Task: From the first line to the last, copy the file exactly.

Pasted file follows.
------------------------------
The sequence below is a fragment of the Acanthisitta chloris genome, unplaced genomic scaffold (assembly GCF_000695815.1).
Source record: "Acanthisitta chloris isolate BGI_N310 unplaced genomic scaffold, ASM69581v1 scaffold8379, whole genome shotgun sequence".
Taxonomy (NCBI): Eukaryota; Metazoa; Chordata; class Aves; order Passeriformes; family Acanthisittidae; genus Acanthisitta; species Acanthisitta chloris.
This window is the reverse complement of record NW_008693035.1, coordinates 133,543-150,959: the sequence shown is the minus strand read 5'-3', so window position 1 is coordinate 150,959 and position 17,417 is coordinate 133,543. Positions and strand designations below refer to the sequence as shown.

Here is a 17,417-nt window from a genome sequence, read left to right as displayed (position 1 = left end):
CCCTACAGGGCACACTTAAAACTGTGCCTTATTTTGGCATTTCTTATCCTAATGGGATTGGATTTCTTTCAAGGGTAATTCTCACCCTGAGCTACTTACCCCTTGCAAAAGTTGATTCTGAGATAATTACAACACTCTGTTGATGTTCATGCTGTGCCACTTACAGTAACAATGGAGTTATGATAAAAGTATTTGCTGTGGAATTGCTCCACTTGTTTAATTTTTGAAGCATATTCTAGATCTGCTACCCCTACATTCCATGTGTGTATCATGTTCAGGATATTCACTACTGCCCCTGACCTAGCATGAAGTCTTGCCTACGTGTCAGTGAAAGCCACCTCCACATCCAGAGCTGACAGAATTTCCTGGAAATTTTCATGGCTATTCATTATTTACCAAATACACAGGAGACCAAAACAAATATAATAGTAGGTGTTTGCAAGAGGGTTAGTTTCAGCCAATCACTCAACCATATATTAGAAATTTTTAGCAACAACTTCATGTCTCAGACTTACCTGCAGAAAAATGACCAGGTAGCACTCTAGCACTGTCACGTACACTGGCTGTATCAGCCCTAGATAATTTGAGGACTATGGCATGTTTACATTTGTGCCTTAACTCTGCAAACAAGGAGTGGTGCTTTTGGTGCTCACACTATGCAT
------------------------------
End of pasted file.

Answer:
The sequence below is a fragment of the Acanthisitta chloris genome, unplaced genomic scaffold (assembly GCF_000695815.1).
Source record: "Acanthisitta chloris isolate BGI_N310 unplaced genomic scaffold, ASM69581v1 scaffold8379, whole genome shotgun sequence".
Taxonomy (NCBI): Eukaryota; Metazoa; Chordata; class Aves; order Passeriformes; family Acanthisittidae; genus Acanthisitta; species Acanthisitta chloris.
This window is the reverse complement of record NW_008693035.1, coordinates 133,543-150,959: the sequence shown is the minus strand read 5'-3', so window position 1 is coordinate 150,959 and position 17,417 is coordinate 133,543. Positions and strand designations below refer to the sequence as shown.

Here is a 17,417-nt window from a genome sequence, read left to right as displayed (position 1 = left end):
CCCTACAGGGCACACTTAAAACTGTGCCTTATTTTGGCATTTCTTATCCTAATGGGATTGGATTTCTTTCAAGGGTAATTCTCACCCTGAGCTACTTACCCCTTGCAAAAGTTGATTCTGAGATAATTACAACACTCTGTTGATGTTCATGCTGTGCCACTTACAGTAACAATGGAGTTATGATAAAAGTATTTGCTGTGGAATTGCTCCACTTGTTTAATTTTTGAAGCATATTCTAGATCTGCTACCCCTACATTCCATGTGTGTATCATGTTCAGGATATTCACTACTGCCCCTGACCTAGCATGAAGTCTTGCCTACGTGTCAGTGAAAGCCACCTCCACATCCAGAGCTGACAGAATTTCCTGGAAATTTTCATGGCTATTCATTATTTACCAAATACACAGGAGACCAAAACAAATATAATAGTAGGTGTTTGCAAGAGGGTTAGTTTCAGCCAATCACTCAACCATATATTAGAAATTTTTAGCAACAACTTCATGTCTCAGACTTACCTGCAGAAAAATGACCAGGTAGCACTCTAGCACTGTCACGTACACTGGCTGTATCAGCCCTAGATAATTTGAGGACTATGGCATGTTTACATTTGTGCCTTAACTCTGCAAACAAGGAGTGGTGCTTTTGGTGCTCACACTATGCAT